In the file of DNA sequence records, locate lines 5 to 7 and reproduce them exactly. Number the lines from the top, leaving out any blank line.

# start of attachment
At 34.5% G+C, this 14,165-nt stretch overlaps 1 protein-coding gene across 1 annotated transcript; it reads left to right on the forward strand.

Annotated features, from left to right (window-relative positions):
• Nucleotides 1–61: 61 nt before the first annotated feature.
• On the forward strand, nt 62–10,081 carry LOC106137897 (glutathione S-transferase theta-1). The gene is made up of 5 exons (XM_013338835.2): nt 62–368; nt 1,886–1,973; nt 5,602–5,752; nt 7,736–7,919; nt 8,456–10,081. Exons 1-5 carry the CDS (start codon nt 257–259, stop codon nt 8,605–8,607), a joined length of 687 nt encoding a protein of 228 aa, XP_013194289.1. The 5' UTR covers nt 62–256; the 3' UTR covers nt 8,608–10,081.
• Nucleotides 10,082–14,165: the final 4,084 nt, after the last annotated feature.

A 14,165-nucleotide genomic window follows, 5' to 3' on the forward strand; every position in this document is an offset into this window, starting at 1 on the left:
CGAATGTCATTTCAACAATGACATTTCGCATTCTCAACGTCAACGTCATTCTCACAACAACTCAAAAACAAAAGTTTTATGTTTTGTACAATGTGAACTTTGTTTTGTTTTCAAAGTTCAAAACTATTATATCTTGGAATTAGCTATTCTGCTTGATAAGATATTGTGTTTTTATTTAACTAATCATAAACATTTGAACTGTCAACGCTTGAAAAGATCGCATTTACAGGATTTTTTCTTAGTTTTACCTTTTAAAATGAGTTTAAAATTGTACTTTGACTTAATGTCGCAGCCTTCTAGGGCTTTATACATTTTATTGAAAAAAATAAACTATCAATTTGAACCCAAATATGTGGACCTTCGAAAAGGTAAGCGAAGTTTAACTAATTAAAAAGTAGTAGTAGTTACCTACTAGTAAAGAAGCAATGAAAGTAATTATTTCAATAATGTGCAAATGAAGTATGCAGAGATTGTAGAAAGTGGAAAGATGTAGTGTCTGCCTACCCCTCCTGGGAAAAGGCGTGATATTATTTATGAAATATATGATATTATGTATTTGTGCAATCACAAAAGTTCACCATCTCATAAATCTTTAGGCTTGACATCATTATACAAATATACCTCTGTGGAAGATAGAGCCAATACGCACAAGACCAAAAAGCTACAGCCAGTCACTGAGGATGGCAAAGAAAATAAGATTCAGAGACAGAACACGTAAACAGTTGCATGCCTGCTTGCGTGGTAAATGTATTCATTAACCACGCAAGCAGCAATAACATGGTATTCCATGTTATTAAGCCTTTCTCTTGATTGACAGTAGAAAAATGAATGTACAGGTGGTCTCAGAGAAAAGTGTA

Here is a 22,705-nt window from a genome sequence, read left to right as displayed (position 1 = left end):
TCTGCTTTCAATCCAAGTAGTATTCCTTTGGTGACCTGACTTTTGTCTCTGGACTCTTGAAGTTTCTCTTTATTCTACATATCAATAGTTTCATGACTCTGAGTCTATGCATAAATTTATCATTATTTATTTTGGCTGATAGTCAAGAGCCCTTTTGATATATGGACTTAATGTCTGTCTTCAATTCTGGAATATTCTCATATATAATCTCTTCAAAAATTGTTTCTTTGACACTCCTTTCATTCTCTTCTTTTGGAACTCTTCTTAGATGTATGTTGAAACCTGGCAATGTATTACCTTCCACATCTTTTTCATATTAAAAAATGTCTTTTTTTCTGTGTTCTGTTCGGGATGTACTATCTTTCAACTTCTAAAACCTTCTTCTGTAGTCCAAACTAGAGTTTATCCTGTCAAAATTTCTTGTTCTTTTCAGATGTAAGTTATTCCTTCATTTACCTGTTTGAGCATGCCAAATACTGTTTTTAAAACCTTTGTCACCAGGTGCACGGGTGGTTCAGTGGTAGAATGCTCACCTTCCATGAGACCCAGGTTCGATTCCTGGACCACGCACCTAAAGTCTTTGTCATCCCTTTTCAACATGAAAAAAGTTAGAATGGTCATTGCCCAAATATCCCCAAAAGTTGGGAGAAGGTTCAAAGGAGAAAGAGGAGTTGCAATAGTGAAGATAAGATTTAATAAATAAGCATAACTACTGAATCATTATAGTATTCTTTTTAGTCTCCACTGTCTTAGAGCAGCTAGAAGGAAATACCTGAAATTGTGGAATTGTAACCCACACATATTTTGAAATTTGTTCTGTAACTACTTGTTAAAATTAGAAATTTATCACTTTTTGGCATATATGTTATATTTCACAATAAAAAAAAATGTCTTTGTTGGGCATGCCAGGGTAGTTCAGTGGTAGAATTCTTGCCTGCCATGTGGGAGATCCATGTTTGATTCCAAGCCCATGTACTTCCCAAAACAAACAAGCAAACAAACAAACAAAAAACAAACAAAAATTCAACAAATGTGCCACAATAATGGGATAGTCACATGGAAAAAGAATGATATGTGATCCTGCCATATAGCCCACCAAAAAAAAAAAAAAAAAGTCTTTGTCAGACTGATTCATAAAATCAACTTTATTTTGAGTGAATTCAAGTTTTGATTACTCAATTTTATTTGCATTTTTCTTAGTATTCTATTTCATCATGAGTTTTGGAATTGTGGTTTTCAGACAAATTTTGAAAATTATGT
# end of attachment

• Nucleotides 10,082–14,165: the final 4,084 nt, after the last annotated feature.

A 14,165-nucleotide genomic window follows, 5' to 3' on the forward strand; every position in this document is an offset into this window, starting at 1 on the left:
CGAATGTCATTTCAACAATGACATTTCGCATTCTCAACGTCAACGTCATTCTCACAACAACTCAAAAACAAAAGTTTTATGTTTTGTACAATGTGAACTTTGTTTTGTTTTCAAAGTTCAAAACTATTATATCTTGGAATTAGCTATTCTGCTTGATAAGATATTGTGTTTTTATTTAACTAATCATAAACATTTGAACTGTCAACGCTTGAAAAGATCGCATTTACAGGATTTTTTCTTAGTTTTACCTTTTAAAATGAGTTTAAAATTGTACTTTGACTTAATGTCGCAGCCTTCTAGGGCTTTATACATTTTATTGAAAAAAATAAACTATCAATTTGAACCCAAATATGTGGACCTTCGAAAAGGTAAGCGAAGTTTAACTAATTAAAAAGTAGTAGTAGTTACCTACTAGTAAAGAAGCAATGAAAGTAATTATTTCAATAATGTGCAAATGAAGTATGCAGAGATTGTAGAAAGTGGAAAGATGTAGTGTCTGCCTACCCCTCCTGGGAAAAGGCGTGATATTATTTATGAAATATATGATATTATGTATTTGTGCAATCACAAAAGTTCACCATCTCATAAATCTTTAGGCTTGACATCATTATACAAATATACCTCTGTGGAAGATAGAGCCAATACGCACAAGACCAAAAAGCTACAGCCAGTCACTGAGGATGGCAAAGAAAATAAGATTCAGAGACAGAACACGTAAACAGTTGCATGCCTGCTTGCGTGGTAAATGTATTCATTAACCACGCAAGCAGCAATAACATGGTATTCCATGTTATTAAGCCTTTCTCTTGATTGACAGTAGAAAAATGAATGTACAGGTGGTCTCAGAGAAAAGTGTA